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About $929 billion commercial mortgages will mature this year—and it’s just another sign of the impending commercial real estate downfall

February 14, 2024 at 5:41 AM GMT+8


There have been several signs in the past couple of years that commercial real estate was headed toward a major downfall. Office vacancy rates reached a 30-year high around 18% in 2023. Companies both large and small majorly shed space in reaction to new remote- and hybrid-working norms, and some have even terminated their leases early.


But one of the most damning figures that illustrates the doom headed for commercial real estate is the total value of mortgages that will mature in 2024. By Mortgage Bankers Association (MBA) projections, $929 billion of the $4.7 trillion outstanding commercial mortgages held by lenders and investors will come due this year, according to its Commercial Real Estate Survey of Loan Maturity Volumes report released Monday.


“Volatility and uncertainty around interest rates, a lack of clarity on property values, and questions about some property fundamentals have suppressed sales and financing transactions,” Jamie Woodwell, head of commercial real estate research at MBA, said in a statement. 


The problem is particularly bad for office buildings, Kevin Fagan, Moody’s Analytics head of CRE economic analysis, told Fortune, where “current vulnerability of CRE property performance is highly concentrated.” This will be troublesome for some tenants who may have “issues refinancing in a higher interest rate environment, which could further slow commercial real estate demand,” he said.


Office space surplus


Less demand for office space will lead to an even further glut. Last year, Cushman & Wakefield projected there could be 1 billion square feet of unused office space by the start of the new decade, and it’s likely to worsen as loans mature and more leases come to the end of their term.


And less demand means more office oversupply, which could lead to major price drops that could leave lenders and landlords in the lurch. Indeed, office prices could face a 30% price drop or “price correction” as a result of lower demand, according to a Morgan Stanley note.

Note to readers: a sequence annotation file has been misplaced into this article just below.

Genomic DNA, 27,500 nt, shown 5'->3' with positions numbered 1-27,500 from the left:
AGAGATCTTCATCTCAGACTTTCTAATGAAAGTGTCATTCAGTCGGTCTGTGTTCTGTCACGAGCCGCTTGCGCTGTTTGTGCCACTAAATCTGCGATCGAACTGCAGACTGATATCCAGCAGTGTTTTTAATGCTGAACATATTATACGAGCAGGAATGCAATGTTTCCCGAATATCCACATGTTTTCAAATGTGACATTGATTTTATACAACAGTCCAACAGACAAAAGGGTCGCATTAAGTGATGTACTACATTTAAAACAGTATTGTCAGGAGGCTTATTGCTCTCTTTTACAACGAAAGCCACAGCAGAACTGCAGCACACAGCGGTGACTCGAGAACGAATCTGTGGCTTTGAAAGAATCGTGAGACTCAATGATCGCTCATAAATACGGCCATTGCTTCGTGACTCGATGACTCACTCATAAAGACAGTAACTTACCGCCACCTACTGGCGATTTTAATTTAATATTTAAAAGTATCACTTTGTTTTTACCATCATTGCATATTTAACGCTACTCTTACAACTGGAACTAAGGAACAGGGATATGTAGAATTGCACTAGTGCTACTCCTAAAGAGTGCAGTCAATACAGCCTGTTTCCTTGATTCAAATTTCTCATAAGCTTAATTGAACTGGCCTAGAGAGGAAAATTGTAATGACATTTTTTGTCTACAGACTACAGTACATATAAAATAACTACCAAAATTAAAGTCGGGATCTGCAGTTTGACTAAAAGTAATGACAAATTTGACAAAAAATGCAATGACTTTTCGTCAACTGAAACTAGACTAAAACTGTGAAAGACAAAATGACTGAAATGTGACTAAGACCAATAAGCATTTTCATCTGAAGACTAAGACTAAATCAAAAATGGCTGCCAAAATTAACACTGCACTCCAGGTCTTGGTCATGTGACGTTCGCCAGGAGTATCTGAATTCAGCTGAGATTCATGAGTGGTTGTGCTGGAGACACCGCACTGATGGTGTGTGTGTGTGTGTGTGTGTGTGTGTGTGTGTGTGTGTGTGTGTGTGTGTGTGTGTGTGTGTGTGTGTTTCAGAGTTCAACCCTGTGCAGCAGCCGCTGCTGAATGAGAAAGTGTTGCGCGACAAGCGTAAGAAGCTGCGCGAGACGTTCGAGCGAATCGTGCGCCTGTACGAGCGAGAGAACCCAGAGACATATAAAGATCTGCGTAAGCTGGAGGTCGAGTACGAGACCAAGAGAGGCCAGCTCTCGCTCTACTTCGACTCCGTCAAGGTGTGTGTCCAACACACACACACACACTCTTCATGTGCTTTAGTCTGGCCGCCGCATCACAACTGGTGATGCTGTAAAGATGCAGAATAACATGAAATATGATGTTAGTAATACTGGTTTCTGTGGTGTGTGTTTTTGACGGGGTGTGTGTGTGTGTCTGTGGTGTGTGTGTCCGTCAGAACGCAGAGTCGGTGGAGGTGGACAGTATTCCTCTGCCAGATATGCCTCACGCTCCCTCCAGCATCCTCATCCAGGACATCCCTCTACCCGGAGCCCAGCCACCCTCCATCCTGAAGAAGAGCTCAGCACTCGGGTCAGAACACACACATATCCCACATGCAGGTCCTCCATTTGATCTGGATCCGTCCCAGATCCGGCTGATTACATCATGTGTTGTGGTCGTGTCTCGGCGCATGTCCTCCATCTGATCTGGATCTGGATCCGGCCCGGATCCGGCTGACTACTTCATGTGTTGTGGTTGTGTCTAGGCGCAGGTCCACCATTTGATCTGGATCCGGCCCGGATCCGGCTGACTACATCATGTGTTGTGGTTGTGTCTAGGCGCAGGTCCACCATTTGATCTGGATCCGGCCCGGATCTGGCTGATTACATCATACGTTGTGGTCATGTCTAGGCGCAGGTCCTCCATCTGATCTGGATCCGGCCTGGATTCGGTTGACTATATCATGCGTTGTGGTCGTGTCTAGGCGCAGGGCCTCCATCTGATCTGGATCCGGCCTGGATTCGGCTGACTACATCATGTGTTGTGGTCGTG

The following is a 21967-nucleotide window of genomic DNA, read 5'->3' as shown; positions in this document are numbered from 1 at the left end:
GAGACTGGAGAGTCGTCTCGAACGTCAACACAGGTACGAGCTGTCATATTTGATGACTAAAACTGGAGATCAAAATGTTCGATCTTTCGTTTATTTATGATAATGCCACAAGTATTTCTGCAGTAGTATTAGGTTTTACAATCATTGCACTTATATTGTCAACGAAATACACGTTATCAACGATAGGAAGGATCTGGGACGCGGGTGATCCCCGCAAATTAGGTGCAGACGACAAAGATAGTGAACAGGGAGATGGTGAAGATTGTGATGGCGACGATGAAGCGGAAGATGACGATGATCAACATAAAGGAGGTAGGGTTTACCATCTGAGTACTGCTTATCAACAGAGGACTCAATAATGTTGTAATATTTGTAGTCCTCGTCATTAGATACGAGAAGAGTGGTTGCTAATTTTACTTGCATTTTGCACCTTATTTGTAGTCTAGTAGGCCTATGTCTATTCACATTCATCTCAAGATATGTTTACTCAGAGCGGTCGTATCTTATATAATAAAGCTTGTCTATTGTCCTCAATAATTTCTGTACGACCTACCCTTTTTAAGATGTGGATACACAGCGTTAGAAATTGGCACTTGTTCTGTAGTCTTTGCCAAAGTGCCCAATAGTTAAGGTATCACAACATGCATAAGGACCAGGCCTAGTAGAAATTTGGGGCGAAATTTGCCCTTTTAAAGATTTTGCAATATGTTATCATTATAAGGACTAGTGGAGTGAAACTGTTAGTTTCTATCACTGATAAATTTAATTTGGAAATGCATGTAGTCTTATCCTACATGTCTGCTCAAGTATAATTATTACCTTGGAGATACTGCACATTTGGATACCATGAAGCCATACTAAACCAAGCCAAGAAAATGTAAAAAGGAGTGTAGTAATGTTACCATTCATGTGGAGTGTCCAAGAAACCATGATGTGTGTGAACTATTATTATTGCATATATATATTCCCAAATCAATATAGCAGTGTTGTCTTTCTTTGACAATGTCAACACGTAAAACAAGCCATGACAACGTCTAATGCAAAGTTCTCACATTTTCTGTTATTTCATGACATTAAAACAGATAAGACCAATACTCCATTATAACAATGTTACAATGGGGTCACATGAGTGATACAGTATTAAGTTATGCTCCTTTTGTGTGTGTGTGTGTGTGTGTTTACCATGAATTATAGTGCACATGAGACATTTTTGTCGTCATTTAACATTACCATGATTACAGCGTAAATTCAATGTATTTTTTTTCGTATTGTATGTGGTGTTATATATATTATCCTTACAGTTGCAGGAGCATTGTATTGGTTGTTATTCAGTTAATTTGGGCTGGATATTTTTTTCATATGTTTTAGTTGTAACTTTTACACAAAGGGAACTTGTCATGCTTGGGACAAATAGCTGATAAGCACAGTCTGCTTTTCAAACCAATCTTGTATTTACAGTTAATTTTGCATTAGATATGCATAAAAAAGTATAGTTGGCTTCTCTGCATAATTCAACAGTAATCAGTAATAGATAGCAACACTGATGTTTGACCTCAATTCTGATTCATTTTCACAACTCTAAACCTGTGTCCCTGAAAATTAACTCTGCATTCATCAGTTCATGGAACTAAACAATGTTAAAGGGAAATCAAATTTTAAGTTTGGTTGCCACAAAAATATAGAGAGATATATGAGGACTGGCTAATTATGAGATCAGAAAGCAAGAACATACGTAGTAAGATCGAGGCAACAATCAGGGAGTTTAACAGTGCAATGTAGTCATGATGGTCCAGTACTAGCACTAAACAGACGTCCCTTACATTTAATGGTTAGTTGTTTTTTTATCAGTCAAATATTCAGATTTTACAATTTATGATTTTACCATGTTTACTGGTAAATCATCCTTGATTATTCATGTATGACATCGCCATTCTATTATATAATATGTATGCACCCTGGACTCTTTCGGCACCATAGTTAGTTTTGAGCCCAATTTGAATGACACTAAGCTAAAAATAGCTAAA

“Office as a property type is confronting a secular challenge,” the bank said in a note on Sunday. “We are unlikely to see demand for office properties returning to pre-pandemic levels. This means that property valuations, leasing arrangements, and financing structures must adjust to the post-pandemic realities of office work. This shift has begun and there is more to come.”


The bank added that office prices have already dropped 20% from their peak, citing a data point from Real Capital Analytics. In mid-December 2023, Capital Economics released an outlook for 2024 predicting that commercial real estate property values would fall another 10% in 2024 after falling 11% in 2023.


While commercial real estate values and low occupancy rates illustrate the dire situation facing the market, it’s not the full story, Michael Imerman, a UC-Irvine Paul Merage School of Business assistant professor, told Fortune.


It is “much more about the financing that is in place,” he said, explaining that many commercial real estate developers took out large loans after the Global Financial Crisis in 2009 when interest rates were low. Many of those loans are now coming due. 


“With interest rates having increased so much over the past 18 months, the owners of these properties—the real estate developers and investors—will have to refinance at a much higher rate,” he said. “Couple that with the low occupancy rates, there is no way that these loans will be serviced, which is going to lead to a massive amount of commercial real estate loan delinquencies in the next few years.”


This is already coming to fruition. Delinquency rates for mortgage-backed commercial properties increased 6.5% during the fourth quarter of 2023, according to a January MBA report.


“Ongoing challenges in commercial real estate markets pushed the delinquency rate on CRE-backed loans higher in the final three months of 2023,” Woodwell said in a statement. “Long-term interest rates have come down from their highs of last year, which should provide some relief to some loans, but many properties and loans still face higher rates, uncertainty about property values and—for some properties—changes in fundamentals.”



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